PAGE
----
July 15, 2018

Take Me To The River

I train on her. I fish on her. I test my paddles on her. And after 25 years playing on the Deschutes River, I had fallen out of love with her. I don't blame the Deschutes, she is my homegrown lover that feeds the Columbia River where I downwind in the Gorge. But the excitement had gone out of the relationship. I am Hawaiian at my core and water means texture to me. Bumps swells waves, these are the things I lust after. And on the Deschutes they are absent other than the whitewater rapids which terrify me. In my world there is a difference between catching something and being caught in it. I like having a choice on what I ride.

But, love is a fickle thing. And I am back in love with the Deschutes River thanks to the Bend Parks and Recreations man-made river wave. I can't remember why I quit surfing. And I can't remember why I thought surfing the river wave was a challenge to take on. Believe me when I say, this is not an activity for the faint of heart. The potential for a serious beat down from a fall on the concrete "reef" has led to more than a few surfers visiting the ER.  Coupled with a steep learning curve, my first month was an exercise in fear and futility. Success was measured in a bull rider's time frame – 8 seconds an eternity.  Each wipeout was followed by a frigid whitewater swim through the rapids behind the wave.

Despite absolute failure, I continued to surf more summer sunrises than not. My rapidly "going pro" surf partner Muffy did her best to keep my spirits up. Sensei Gerry provided calm guidance. Reassuring me things would get better in response to the plethora of WTF? text I spewed. I am truly grateful to have had these two in my corner as things could have gone entirely different.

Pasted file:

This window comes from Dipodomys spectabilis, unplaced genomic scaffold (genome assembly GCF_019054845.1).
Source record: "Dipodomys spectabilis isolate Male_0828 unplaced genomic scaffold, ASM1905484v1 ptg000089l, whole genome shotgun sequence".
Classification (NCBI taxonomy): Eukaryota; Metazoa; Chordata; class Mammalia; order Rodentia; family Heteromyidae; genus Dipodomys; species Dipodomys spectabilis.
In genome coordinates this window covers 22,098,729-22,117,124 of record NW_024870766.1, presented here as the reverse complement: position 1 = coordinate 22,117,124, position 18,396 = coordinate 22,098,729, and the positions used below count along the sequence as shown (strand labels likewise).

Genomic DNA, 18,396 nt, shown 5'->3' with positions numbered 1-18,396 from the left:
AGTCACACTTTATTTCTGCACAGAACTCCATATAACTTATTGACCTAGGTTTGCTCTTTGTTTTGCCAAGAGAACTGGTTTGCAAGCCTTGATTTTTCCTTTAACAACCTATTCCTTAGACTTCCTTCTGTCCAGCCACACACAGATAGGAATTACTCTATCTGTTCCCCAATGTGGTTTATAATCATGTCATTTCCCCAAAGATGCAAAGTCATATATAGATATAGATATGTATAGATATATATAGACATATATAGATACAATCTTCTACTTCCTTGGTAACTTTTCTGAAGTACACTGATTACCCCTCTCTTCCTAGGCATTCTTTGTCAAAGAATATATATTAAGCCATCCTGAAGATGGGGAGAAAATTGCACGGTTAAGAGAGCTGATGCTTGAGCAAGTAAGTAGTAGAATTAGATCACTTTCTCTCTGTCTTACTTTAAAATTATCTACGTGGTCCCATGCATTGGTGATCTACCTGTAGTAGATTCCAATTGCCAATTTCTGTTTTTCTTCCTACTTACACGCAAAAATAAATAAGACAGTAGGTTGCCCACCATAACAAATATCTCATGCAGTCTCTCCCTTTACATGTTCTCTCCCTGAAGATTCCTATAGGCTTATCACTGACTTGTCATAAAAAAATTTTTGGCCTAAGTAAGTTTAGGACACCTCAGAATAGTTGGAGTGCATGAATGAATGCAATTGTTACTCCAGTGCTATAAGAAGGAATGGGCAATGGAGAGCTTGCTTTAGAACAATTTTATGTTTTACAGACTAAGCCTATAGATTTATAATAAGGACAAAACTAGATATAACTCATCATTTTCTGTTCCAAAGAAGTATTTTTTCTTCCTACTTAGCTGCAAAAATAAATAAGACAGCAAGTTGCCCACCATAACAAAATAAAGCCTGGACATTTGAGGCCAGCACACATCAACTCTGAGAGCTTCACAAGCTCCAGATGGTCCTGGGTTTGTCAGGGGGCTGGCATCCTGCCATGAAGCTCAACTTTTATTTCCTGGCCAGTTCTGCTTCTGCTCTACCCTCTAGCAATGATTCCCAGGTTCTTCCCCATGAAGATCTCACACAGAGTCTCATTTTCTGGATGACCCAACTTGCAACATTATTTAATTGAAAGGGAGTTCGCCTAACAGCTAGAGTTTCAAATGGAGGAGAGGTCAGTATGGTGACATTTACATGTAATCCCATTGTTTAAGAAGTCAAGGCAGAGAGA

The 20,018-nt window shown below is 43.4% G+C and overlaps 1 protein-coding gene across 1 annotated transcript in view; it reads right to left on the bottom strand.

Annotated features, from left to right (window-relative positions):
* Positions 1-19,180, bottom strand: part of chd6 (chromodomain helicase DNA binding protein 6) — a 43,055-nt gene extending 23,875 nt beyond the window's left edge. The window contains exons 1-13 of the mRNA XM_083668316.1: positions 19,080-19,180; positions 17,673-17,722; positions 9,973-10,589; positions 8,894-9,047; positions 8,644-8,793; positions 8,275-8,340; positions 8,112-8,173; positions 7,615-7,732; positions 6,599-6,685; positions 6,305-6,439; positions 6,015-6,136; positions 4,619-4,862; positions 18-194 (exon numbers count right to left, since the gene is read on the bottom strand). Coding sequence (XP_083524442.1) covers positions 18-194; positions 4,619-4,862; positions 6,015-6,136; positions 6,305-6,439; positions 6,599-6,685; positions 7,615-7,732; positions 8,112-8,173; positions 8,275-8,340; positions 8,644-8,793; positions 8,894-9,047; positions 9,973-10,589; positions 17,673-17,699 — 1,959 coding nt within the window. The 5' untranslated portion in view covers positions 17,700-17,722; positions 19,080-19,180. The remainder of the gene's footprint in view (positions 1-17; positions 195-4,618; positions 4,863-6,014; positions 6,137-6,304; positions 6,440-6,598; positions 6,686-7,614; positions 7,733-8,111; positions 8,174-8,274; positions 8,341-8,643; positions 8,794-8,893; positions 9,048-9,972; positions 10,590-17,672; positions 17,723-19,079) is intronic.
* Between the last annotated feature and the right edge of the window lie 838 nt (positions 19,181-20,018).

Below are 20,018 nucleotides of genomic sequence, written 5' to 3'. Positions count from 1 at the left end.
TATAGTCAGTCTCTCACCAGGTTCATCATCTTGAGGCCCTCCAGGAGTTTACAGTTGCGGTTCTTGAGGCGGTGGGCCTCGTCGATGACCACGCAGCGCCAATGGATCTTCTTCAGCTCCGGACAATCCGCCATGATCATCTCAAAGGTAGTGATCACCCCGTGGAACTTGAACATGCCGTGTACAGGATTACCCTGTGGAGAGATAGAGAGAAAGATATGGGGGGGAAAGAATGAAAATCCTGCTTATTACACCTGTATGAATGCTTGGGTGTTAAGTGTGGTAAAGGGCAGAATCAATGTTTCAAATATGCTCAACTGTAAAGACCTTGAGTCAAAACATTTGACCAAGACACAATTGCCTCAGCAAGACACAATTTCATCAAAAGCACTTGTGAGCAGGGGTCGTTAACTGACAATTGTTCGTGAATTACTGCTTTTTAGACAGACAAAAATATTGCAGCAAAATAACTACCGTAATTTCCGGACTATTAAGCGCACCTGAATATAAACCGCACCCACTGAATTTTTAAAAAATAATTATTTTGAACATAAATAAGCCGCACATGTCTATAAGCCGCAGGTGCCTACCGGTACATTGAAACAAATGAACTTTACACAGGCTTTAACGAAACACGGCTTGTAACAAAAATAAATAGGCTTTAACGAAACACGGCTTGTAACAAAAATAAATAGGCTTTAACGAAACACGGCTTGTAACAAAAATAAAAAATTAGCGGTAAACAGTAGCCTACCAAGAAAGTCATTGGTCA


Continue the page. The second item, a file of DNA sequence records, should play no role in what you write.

On the morning of my 20th session, driving to the wave I thought about quitting. Too clumsy, too old, too frustrated to try again. I was exhausted from trying. I was exhausted from failing. I had tried everything Gerry had told me and still I couldn't find the sweet spot on the face of the wave. Desperate and searching for a reason to continue, I recalled a favorite quote by bull rider J.B Mauney. "It doesn't matter how big you are. You're not going to out muscle an 1,800 pound bull." My only choice was to submit. The river will always win. It is a bucking beast flowing at 1550 cubic feet per second. No one can overpower the river. Submit and accept what is given.

As I set my board on the water and pushed away from the wall, I whispered "submit." Low in a crouch, my knees absorbed the bumps. When the river threatened to flush me out the back, I shifted my weight forward. As the nose began to submerge I shifted my weight back. Submit and join the Deschutes in a dance. 8 seconds is a blip in time, but that first 8 second dance was a turning point. I was in love again with my river.


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